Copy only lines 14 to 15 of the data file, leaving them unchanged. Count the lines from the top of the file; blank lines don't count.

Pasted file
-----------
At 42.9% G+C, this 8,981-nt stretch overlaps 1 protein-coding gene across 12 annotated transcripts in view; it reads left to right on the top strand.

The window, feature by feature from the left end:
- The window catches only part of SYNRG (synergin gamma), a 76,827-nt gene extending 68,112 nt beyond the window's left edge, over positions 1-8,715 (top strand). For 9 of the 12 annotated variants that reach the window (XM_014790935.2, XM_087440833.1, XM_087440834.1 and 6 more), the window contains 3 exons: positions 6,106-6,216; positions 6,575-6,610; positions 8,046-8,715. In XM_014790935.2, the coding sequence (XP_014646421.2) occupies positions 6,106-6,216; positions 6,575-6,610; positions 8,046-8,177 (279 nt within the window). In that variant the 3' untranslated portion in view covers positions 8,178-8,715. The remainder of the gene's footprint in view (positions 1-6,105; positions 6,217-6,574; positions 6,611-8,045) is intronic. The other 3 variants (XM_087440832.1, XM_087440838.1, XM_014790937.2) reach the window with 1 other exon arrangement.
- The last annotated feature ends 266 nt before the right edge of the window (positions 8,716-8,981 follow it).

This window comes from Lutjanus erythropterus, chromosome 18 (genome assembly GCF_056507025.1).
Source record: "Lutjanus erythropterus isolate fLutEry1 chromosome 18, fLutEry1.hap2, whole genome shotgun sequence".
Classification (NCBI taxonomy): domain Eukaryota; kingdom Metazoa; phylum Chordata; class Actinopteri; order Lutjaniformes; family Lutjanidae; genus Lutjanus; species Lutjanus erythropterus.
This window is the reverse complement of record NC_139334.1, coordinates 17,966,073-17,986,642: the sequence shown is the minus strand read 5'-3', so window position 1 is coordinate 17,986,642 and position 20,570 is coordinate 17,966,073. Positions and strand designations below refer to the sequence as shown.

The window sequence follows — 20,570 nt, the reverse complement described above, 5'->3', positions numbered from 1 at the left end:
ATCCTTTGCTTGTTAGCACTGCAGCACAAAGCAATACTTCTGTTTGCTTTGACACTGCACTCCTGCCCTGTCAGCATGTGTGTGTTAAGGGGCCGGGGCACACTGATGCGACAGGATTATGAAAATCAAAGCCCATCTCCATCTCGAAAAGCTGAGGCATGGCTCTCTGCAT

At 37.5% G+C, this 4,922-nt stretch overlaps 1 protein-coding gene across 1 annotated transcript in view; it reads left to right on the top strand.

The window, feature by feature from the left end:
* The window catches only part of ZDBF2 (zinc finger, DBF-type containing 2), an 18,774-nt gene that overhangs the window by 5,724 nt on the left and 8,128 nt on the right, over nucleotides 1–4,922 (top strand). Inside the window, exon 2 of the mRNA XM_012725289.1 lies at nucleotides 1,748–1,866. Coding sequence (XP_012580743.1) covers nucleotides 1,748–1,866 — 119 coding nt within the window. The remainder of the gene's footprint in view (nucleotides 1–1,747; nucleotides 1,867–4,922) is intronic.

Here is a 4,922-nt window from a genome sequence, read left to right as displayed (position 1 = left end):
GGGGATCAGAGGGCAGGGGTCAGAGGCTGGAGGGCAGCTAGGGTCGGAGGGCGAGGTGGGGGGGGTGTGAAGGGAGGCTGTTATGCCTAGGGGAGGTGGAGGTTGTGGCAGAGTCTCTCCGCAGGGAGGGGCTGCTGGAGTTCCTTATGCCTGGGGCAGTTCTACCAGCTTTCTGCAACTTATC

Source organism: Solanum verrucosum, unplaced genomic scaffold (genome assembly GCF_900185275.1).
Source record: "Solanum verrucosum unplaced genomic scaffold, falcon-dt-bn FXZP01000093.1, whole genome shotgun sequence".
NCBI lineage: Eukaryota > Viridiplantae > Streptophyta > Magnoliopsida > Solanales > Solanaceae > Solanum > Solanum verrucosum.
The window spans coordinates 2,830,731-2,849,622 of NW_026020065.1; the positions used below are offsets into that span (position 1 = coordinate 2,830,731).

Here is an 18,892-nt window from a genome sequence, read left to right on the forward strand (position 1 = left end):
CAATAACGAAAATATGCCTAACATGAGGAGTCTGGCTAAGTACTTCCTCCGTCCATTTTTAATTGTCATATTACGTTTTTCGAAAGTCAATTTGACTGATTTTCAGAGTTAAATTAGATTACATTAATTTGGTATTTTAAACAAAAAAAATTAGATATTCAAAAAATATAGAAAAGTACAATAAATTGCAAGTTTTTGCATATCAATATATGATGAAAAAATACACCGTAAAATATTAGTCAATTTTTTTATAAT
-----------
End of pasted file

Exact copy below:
Here is a 4,922-nt window from a genome sequence, read left to right as displayed (position 1 = left end):
GGGGATCAGAGGGCAGGGGTCAGAGGCTGGAGGGCAGCTAGGGTCGGAGGGCGAGGTGGGGGGGGTGTGAAGGGAGGCTGTTATGCCTAGGGGAGGTGGAGGTTGTGGCAGAGTCTCTCCGCAGGGAGGGGCTGCTGGAGTTCCTTATGCCTGGGGCAGTTCTACCAGCTTTCTGCAACTTATC